Solving the Problem of @font-face Inside Media Queries

By Aurelio De Rosa

UPDATE: With certain constraints, a better approach than the one discussed in this article exists. Read the section at the end of this post for details.

Mobile data connections frequently aren’t as good as desktop ones, therefore the download time of custom fonts can take up to several seconds. A good approach to solving this is to use the @font-face rule only for a certain range of media and screens using media queries. Unfortunately this approach doesn’t work for some browsers including all versions of Internet Explorer and FireFox 10 and lower. This article discusses a solution for this problem that balances performances and hacks.

What’s the Problem?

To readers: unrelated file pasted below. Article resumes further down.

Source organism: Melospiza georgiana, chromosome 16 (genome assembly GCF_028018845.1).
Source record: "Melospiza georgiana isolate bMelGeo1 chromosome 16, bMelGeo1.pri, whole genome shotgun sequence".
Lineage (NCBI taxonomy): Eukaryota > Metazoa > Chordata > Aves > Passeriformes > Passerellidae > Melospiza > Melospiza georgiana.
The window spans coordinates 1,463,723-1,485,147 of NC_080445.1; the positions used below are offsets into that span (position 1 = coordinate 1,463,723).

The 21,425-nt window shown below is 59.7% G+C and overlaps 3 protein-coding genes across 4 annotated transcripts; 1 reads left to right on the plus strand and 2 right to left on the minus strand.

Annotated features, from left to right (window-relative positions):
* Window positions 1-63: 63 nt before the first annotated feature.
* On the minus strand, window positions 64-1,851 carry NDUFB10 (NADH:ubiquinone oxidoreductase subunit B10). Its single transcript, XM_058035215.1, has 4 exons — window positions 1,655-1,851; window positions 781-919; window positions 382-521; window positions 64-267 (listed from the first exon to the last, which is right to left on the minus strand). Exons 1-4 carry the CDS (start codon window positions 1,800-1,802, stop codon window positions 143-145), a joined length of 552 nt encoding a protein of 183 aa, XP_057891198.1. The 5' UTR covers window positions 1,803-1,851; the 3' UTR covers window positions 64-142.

When I started creating my new website, I wanted to create a strongly mobile optimized design while also keeping in mind performance. One of the things I really wanted to avoid was the effect, frequently seen on websites when accessed via a smartphone, of a white block where there is supposed to be the content. This issue is caused by a custom font applied to the text that it isn’t completely loaded. This issues is illustrated in the image below.


So, what’s the solution? As mentioned in the introduction, a good approach is to apply a custom font, using the @font-face rule only for a specific range of media and screens using media queries. You might think that the best solution would be to apply the custom font only to those users visiting the website with a fast connection, and you’re absolutely right. Unfortunately there isn’t yet such a system, although it has been discussed several times on the WHATWG mailing list.

@font-face inside a @media query

To better explain the solution, we’ll create two files: index.html and style.css. The first is the ideal page having the text with the custom font applied, while the latter contains the style of the page.

Our hypothetical index.html page could be the following: